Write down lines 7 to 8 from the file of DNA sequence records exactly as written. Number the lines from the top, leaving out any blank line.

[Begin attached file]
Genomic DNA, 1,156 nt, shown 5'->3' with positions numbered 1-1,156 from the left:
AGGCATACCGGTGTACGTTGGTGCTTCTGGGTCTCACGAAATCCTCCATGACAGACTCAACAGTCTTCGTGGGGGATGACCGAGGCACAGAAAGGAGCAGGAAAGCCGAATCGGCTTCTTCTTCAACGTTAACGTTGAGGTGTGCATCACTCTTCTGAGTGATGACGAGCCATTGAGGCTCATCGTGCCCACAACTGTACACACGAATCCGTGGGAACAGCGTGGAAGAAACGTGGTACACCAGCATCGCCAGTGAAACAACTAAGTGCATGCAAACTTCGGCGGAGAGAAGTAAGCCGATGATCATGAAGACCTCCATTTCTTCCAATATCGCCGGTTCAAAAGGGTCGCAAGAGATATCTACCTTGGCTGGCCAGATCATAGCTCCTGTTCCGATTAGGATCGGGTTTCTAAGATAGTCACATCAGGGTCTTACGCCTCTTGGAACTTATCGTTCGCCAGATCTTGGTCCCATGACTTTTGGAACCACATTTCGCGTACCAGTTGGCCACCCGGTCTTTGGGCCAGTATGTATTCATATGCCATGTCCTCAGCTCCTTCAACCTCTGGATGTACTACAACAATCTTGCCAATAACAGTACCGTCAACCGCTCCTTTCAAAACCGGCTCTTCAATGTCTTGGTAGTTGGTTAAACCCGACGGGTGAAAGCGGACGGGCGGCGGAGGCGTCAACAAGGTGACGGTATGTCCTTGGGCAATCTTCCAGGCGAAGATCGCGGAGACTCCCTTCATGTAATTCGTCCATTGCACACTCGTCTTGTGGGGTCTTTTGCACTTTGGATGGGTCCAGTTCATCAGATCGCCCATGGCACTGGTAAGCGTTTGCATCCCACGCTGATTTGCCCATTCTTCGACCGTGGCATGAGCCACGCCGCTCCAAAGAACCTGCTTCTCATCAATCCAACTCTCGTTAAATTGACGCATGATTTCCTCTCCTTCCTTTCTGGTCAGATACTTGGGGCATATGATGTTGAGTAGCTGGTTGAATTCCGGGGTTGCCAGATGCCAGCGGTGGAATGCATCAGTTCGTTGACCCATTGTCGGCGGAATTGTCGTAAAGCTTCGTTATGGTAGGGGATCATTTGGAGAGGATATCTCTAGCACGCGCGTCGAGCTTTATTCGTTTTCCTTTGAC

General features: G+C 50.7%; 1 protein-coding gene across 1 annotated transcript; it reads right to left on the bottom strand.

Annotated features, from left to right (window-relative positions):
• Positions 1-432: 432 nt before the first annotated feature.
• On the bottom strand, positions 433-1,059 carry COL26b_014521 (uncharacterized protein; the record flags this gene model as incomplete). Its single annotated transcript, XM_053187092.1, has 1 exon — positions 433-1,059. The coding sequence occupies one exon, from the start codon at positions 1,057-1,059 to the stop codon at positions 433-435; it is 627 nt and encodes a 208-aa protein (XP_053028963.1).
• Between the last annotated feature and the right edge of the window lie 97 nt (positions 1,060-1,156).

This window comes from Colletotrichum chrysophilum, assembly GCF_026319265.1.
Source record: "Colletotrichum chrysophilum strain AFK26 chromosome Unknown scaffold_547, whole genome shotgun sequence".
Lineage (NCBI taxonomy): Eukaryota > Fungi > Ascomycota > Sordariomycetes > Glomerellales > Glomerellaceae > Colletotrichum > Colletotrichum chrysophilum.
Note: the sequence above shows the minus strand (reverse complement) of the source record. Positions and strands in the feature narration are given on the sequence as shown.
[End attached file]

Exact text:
• Between the last annotated feature and the right edge of the window lie 97 nt (positions 1,060-1,156).

This window comes from Colletotrichum chrysophilum, assembly GCF_026319265.1.